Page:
It’s not every day that that you get a behind-the-scenes view of BYU’s four campus museums.
This June, BYU will hold its Museum Day Camp for youth between the ages of 13-16 to help teens with an interest in museums, museum careers, art, paleontology, anthropology, or biology broaden their horizons and expand their creativity and skills. The camp will guide youth through the curation, collection and research, and education and outreach processes involved in the museum world.
Organized by the Museum of Peoples and Cultures, the camp looks to offer youth a taste of what it’s like to work in a museum (while having lots of fun in the process). Throughout the week, participants will also work on an exhibit of their own to share with their friends and family members on the last day of camp!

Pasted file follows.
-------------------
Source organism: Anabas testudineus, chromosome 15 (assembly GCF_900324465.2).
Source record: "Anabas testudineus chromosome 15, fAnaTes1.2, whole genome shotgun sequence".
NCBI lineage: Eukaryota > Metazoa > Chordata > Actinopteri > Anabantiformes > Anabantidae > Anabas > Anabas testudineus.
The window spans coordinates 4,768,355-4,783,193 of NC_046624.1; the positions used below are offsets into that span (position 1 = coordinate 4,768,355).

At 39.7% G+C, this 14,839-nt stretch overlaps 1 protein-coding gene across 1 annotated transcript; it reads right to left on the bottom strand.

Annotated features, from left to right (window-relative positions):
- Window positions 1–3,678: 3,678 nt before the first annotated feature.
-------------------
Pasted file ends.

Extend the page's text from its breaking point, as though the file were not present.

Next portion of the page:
Museum Day Camp has two session that will be held June 11–14 and June 18–21. Camp will run from 9 a.m.-3:30 p.m. each day and lunch and snacks will be provided. Spots are limited to foster a high-participation experience, so make sure you sign up ASAP.
For more information on BYU’s 2018 Museum Camp, visit the Camp website.
(Feature image courteous of the Museum of Peoples and Cultures.)
Interact with Archeology at Museum of Peoples and Cultures New Exhibit
If you want to witness archeology in action you aren’t limited to watching Indiana Jones; you can be a part of it right on BYU’s campus at the Museum of Peoples and Cultures. See for yourself the math, science, and technology used to reveal the past in the Museum’s new exhibit Envision: Innovative Exploration in Archaeology.